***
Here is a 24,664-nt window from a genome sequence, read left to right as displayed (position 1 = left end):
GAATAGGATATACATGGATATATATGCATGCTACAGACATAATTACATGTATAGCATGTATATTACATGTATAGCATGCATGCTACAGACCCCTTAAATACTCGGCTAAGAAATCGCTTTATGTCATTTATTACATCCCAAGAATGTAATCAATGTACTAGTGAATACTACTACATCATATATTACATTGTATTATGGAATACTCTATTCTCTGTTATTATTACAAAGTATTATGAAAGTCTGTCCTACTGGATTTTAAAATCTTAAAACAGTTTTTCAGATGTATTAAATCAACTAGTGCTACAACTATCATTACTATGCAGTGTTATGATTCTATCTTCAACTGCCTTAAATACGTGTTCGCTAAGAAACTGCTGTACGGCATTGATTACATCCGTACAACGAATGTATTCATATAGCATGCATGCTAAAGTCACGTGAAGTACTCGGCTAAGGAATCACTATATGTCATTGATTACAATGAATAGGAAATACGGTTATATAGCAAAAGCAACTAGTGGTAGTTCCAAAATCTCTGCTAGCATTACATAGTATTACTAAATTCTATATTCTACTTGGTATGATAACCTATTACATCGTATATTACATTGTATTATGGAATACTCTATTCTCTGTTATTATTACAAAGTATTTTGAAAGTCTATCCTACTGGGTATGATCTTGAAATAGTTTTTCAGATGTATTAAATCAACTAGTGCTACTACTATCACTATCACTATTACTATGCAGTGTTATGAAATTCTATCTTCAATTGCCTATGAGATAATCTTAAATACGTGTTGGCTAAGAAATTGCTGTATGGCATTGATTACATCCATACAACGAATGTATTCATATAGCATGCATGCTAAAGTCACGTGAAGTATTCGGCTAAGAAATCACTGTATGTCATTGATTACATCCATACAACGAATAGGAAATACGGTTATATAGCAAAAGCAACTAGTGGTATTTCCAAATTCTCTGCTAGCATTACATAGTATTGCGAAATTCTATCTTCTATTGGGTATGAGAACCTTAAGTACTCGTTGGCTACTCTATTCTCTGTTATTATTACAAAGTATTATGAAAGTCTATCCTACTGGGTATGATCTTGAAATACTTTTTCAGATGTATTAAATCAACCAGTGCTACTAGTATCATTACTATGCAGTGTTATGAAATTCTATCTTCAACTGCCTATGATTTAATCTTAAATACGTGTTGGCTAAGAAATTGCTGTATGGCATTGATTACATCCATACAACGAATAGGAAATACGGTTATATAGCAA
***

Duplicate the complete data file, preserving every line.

Here is a 24,664-nt window from a genome sequence, read left to right as displayed (position 1 = left end):
GAATAGGATATACATGGATATATATGCATGCTACAGACATAATTACATGTATAGCATGTATATTACATGTATAGCATGCATGCTACAGACCCCTTAAATACTCGGCTAAGAAATCGCTTTATGTCATTTATTACATCCCAAGAATGTAATCAATGTACTAGTGAATACTACTACATCATATATTACATTGTATTATGGAATACTCTATTCTCTGTTATTATTACAAAGTATTATGAAAGTCTGTCCTACTGGATTTTAAAATCTTAAAACAGTTTTTCAGATGTATTAAATCAACTAGTGCTACAACTATCATTACTATGCAGTGTTATGATTCTATCTTCAACTGCCTTAAATACGTGTTCGCTAAGAAACTGCTGTACGGCATTGATTACATCCGTACAACGAATGTATTCATATAGCATGCATGCTAAAGTCACGTGAAGTACTCGGCTAAGGAATCACTATATGTCATTGATTACAATGAATAGGAAATACGGTTATATAGCAAAAGCAACTAGTGGTAGTTCCAAAATCTCTGCTAGCATTACATAGTATTACTAAATTCTATATTCTACTTGGTATGATAACCTATTACATCGTATATTACATTGTATTATGGAATACTCTATTCTCTGTTATTATTACAAAGTATTTTGAAAGTCTATCCTACTGGGTATGATCTTGAAATAGTTTTTCAGATGTATTAAATCAACTAGTGCTACTACTATCACTATCACTATTACTATGCAGTGTTATGAAATTCTATCTTCAATTGCCTATGAGATAATCTTAAATACGTGTTGGCTAAGAAATTGCTGTATGGCATTGATTACATCCATACAACGAATGTATTCATATAGCATGCATGCTAAAGTCACGTGAAGTATTCGGCTAAGAAATCACTGTATGTCATTGATTACATCCATACAACGAATAGGAAATACGGTTATATAGCAAAAGCAACTAGTGGTATTTCCAAATTCTCTGCTAGCATTACATAGTATTGCGAAATTCTATCTTCTATTGGGTATGAGAACCTTAAGTACTCGTTGGCTACTCTATTCTCTGTTATTATTACAAAGTATTATGAAAGTCTATCCTACTGGGTATGATCTTGAAATACTTTTTCAGATGTATTAAATCAACCAGTGCTACTAGTATCATTACTATGCAGTGTTATGAAATTCTATCTTCAACTGCCTATGATTTAATCTTAAATACGTGTTGGCTAAGAAATTGCTGTATGGCATTGATTACATCCATACAACGAATAGGAAATACGGTTATATAGCAA